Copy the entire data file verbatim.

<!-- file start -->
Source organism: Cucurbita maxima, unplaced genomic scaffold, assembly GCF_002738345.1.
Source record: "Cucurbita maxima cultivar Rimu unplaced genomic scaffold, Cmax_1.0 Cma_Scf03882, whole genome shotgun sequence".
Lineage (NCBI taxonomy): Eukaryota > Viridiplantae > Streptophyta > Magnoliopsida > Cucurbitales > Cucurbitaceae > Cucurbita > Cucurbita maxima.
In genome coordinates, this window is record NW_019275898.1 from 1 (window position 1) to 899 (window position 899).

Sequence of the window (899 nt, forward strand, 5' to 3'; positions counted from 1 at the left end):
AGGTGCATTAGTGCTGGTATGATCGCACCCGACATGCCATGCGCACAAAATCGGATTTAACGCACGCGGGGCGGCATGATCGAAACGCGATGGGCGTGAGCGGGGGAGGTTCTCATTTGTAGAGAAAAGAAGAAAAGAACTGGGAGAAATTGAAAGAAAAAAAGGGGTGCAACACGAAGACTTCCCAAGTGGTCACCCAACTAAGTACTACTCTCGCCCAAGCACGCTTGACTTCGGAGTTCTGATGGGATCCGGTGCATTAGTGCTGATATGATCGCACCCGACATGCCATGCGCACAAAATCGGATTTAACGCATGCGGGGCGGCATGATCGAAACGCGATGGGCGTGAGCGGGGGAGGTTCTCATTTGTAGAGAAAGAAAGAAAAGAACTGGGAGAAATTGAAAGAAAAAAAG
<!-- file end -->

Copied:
Source organism: Cucurbita maxima, unplaced genomic scaffold, assembly GCF_002738345.1.
Source record: "Cucurbita maxima cultivar Rimu unplaced genomic scaffold, Cmax_1.0 Cma_Scf03882, whole genome shotgun sequence".
Lineage (NCBI taxonomy): Eukaryota > Viridiplantae > Streptophyta > Magnoliopsida > Cucurbitales > Cucurbitaceae > Cucurbita > Cucurbita maxima.
In genome coordinates, this window is record NW_019275898.1 from 1 (window position 1) to 899 (window position 899).

Sequence of the window (899 nt, forward strand, 5' to 3'; positions counted from 1 at the left end):
AGGTGCATTAGTGCTGGTATGATCGCACCCGACATGCCATGCGCACAAAATCGGATTTAACGCACGCGGGGCGGCATGATCGAAACGCGATGGGCGTGAGCGGGGGAGGTTCTCATTTGTAGAGAAAAGAAGAAAAGAACTGGGAGAAATTGAAAGAAAAAAAGGGGTGCAACACGAAGACTTCCCAAGTGGTCACCCAACTAAGTACTACTCTCGCCCAAGCACGCTTGACTTCGGAGTTCTGATGGGATCCGGTGCATTAGTGCTGATATGATCGCACCCGACATGCCATGCGCACAAAATCGGATTTAACGCATGCGGGGCGGCATGATCGAAACGCGATGGGCGTGAGCGGGGGAGGTTCTCATTTGTAGAGAAAGAAAGAAAAGAACTGGGAGAAATTGAAAGAAAAAAAG